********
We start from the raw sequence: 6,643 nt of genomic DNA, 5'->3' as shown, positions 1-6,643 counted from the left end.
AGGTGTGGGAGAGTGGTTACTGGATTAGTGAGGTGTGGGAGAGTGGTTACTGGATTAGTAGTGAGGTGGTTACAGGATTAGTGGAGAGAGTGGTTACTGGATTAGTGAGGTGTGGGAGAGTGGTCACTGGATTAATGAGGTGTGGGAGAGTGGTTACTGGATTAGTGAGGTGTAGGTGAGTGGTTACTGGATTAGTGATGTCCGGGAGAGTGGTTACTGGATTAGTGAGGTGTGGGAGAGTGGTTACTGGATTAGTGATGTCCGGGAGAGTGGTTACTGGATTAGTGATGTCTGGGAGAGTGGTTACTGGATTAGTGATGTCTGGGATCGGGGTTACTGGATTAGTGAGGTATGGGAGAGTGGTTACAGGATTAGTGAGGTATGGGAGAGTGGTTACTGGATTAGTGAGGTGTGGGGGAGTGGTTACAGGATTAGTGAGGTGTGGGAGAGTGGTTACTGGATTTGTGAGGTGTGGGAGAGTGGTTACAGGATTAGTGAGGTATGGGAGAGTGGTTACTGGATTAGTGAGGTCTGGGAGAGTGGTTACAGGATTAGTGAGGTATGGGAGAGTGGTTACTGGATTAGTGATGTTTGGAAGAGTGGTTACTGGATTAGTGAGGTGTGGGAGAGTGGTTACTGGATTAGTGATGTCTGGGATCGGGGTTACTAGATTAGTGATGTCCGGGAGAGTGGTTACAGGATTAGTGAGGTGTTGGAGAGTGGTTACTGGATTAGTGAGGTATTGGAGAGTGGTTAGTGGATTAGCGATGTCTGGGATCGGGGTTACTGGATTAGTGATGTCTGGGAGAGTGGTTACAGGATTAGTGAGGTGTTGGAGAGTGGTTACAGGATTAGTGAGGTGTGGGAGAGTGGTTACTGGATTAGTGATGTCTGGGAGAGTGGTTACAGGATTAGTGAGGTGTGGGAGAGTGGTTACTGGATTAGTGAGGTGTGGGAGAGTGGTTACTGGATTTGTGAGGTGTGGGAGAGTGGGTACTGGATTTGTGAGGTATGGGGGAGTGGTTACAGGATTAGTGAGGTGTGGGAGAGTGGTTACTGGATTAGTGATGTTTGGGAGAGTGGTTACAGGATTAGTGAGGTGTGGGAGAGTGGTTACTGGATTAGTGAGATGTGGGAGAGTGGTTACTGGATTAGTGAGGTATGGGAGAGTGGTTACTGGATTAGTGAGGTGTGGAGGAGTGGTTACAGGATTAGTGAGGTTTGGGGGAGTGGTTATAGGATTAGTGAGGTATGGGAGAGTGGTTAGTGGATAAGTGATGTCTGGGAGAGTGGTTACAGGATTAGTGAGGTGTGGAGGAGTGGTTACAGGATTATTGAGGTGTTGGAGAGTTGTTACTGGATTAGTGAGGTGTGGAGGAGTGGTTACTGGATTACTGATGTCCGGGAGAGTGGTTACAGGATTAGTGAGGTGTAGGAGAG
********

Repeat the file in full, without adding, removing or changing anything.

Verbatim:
We start from the raw sequence: 6,643 nt of genomic DNA, 5'->3' as shown, positions 1-6,643 counted from the left end.
AGGTGTGGGAGAGTGGTTACTGGATTAGTGAGGTGTGGGAGAGTGGTTACTGGATTAGTAGTGAGGTGGTTACAGGATTAGTGGAGAGAGTGGTTACTGGATTAGTGAGGTGTGGGAGAGTGGTCACTGGATTAATGAGGTGTGGGAGAGTGGTTACTGGATTAGTGAGGTGTAGGTGAGTGGTTACTGGATTAGTGATGTCCGGGAGAGTGGTTACTGGATTAGTGAGGTGTGGGAGAGTGGTTACTGGATTAGTGATGTCCGGGAGAGTGGTTACTGGATTAGTGATGTCTGGGAGAGTGGTTACTGGATTAGTGATGTCTGGGATCGGGGTTACTGGATTAGTGAGGTATGGGAGAGTGGTTACAGGATTAGTGAGGTATGGGAGAGTGGTTACTGGATTAGTGAGGTGTGGGGGAGTGGTTACAGGATTAGTGAGGTGTGGGAGAGTGGTTACTGGATTTGTGAGGTGTGGGAGAGTGGTTACAGGATTAGTGAGGTATGGGAGAGTGGTTACTGGATTAGTGAGGTCTGGGAGAGTGGTTACAGGATTAGTGAGGTATGGGAGAGTGGTTACTGGATTAGTGATGTTTGGAAGAGTGGTTACTGGATTAGTGAGGTGTGGGAGAGTGGTTACTGGATTAGTGATGTCTGGGATCGGGGTTACTAGATTAGTGATGTCCGGGAGAGTGGTTACAGGATTAGTGAGGTGTTGGAGAGTGGTTACTGGATTAGTGAGGTATTGGAGAGTGGTTAGTGGATTAGCGATGTCTGGGATCGGGGTTACTGGATTAGTGATGTCTGGGAGAGTGGTTACAGGATTAGTGAGGTGTTGGAGAGTGGTTACAGGATTAGTGAGGTGTGGGAGAGTGGTTACTGGATTAGTGATGTCTGGGAGAGTGGTTACAGGATTAGTGAGGTGTGGGAGAGTGGTTACTGGATTAGTGAGGTGTGGGAGAGTGGTTACTGGATTTGTGAGGTGTGGGAGAGTGGGTACTGGATTTGTGAGGTATGGGGGAGTGGTTACAGGATTAGTGAGGTGTGGGAGAGTGGTTACTGGATTAGTGATGTTTGGGAGAGTGGTTACAGGATTAGTGAGGTGTGGGAGAGTGGTTACTGGATTAGTGAGATGTGGGAGAGTGGTTACTGGATTAGTGAGGTATGGGAGAGTGGTTACTGGATTAGTGAGGTGTGGAGGAGTGGTTACAGGATTAGTGAGGTTTGGGGGAGTGGTTATAGGATTAGTGAGGTATGGGAGAGTGGTTAGTGGATAAGTGATGTCTGGGAGAGTGGTTACAGGATTAGTGAGGTGTGGAGGAGTGGTTACAGGATTATTGAGGTGTTGGAGAGTTGTTACTGGATTAGTGAGGTGTGGAGGAGTGGTTACTGGATTACTGATGTCCGGGAGAGTGGTTACAGGATTAGTGAGGTGTAGGAGAG